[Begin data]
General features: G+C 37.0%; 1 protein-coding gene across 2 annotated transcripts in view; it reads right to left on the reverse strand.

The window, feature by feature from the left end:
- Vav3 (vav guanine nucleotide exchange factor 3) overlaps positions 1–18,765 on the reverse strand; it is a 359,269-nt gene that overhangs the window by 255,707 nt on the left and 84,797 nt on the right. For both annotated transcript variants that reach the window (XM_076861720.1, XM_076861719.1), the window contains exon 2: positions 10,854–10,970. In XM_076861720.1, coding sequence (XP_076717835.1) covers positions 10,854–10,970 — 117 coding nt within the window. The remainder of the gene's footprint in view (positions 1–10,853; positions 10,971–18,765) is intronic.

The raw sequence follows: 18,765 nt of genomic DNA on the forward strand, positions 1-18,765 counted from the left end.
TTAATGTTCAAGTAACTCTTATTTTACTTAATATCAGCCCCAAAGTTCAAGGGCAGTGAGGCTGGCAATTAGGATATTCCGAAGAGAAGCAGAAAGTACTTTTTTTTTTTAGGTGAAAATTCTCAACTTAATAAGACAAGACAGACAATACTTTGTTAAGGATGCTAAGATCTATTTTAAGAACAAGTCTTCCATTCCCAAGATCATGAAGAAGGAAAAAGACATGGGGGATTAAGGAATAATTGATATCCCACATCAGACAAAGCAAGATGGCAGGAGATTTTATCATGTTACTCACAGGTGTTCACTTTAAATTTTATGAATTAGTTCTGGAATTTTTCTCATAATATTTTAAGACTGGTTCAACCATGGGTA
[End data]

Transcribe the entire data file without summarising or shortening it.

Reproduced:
General features: G+C 37.0%; 1 protein-coding gene across 2 annotated transcripts in view; it reads right to left on the reverse strand.

The window, feature by feature from the left end:
- Vav3 (vav guanine nucleotide exchange factor 3) overlaps positions 1–18,765 on the reverse strand; it is a 359,269-nt gene that overhangs the window by 255,707 nt on the left and 84,797 nt on the right. For both annotated transcript variants that reach the window (XM_076861720.1, XM_076861719.1), the window contains exon 2: positions 10,854–10,970. In XM_076861720.1, coding sequence (XP_076717835.1) covers positions 10,854–10,970 — 117 coding nt within the window. The remainder of the gene's footprint in view (positions 1–10,853; positions 10,971–18,765) is intronic.

The raw sequence follows: 18,765 nt of genomic DNA on the forward strand, positions 1-18,765 counted from the left end.
TTAATGTTCAAGTAACTCTTATTTTACTTAATATCAGCCCCAAAGTTCAAGGGCAGTGAGGCTGGCAATTAGGATATTCCGAAGAGAAGCAGAAAGTACTTTTTTTTTTTAGGTGAAAATTCTCAACTTAATAAGACAAGACAGACAATACTTTGTTAAGGATGCTAAGATCTATTTTAAGAACAAGTCTTCCATTCCCAAGATCATGAAGAAGGAAAAAGACATGGGGGATTAAGGAATAATTGATATCCCACATCAGACAAAGCAAGATGGCAGGAGATTTTATCATGTTACTCACAGGTGTTCACTTTAAATTTTATGAATTAGTTCTGGAATTTTTCTCATAATATTTTAAGACTGGTTCAACCATGGGTA